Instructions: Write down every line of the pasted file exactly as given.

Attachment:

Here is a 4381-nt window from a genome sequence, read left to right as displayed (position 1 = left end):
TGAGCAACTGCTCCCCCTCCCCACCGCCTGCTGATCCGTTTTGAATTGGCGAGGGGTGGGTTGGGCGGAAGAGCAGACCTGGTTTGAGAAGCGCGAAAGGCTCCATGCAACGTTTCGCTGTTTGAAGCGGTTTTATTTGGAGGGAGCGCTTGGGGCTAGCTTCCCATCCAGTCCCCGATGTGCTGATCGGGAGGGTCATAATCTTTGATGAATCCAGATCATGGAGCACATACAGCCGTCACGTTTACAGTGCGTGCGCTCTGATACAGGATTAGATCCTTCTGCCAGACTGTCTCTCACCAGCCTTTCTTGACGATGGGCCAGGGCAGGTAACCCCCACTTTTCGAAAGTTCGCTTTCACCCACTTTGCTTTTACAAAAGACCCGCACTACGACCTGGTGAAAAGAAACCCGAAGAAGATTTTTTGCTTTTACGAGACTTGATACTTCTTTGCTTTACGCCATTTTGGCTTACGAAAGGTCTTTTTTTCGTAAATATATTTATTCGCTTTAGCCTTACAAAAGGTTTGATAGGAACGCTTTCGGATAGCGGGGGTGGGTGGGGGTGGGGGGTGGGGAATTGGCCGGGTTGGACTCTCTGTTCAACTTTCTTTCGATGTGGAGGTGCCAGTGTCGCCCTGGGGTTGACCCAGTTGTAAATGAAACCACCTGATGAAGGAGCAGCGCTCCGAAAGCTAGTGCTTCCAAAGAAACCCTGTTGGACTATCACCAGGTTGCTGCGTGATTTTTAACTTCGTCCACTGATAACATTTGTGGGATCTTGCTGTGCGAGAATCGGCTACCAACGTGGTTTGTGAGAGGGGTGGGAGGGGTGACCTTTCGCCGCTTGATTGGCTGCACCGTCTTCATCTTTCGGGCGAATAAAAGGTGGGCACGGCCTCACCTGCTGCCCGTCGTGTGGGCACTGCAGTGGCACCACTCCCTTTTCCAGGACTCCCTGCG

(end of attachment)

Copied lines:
Here is a 4381-nt window from a genome sequence, read left to right as displayed (position 1 = left end):
TGAGCAACTGCTCCCCCTCCCCACCGCCTGCTGATCCGTTTTGAATTGGCGAGGGGTGGGTTGGGCGGAAGAGCAGACCTGGTTTGAGAAGCGCGAAAGGCTCCATGCAACGTTTCGCTGTTTGAAGCGGTTTTATTTGGAGGGAGCGCTTGGGGCTAGCTTCCCATCCAGTCCCCGATGTGCTGATCGGGAGGGTCATAATCTTTGATGAATCCAGATCATGGAGCACATACAGCCGTCACGTTTACAGTGCGTGCGCTCTGATACAGGATTAGATCCTTCTGCCAGACTGTCTCTCACCAGCCTTTCTTGACGATGGGCCAGGGCAGGTAACCCCCACTTTTCGAAAGTTCGCTTTCACCCACTTTGCTTTTACAAAAGACCCGCACTACGACCTGGTGAAAAGAAACCCGAAGAAGATTTTTTGCTTTTACGAGACTTGATACTTCTTTGCTTTACGCCATTTTGGCTTACGAAAGGTCTTTTTTTCGTAAATATATTTATTCGCTTTAGCCTTACAAAAGGTTTGATAGGAACGCTTTCGGATAGCGGGGGTGGGTGGGGGTGGGGGGTGGGGAATTGGCCGGGTTGGACTCTCTGTTCAACTTTCTTTCGATGTGGAGGTGCCAGTGTCGCCCTGGGGTTGACCCAGTTGTAAATGAAACCACCTGATGAAGGAGCAGCGCTCCGAAAGCTAGTGCTTCCAAAGAAACCCTGTTGGACTATCACCAGGTTGCTGCGTGATTTTTAACTTCGTCCACTGATAACATTTGTGGGATCTTGCTGTGCGAGAATCGGCTACCAACGTGGTTTGTGAGAGGGGTGGGAGGGGTGACCTTTCGCCGCTTGATTGGCTGCACCGTCTTCATCTTTCGGGCGAATAAAAGGTGGGCACGGCCTCACCTGCTGCCCGTCGTGTGGGCACTGCAGTGGCACCACTCCCTTTTCCAGGACTCCCTGCG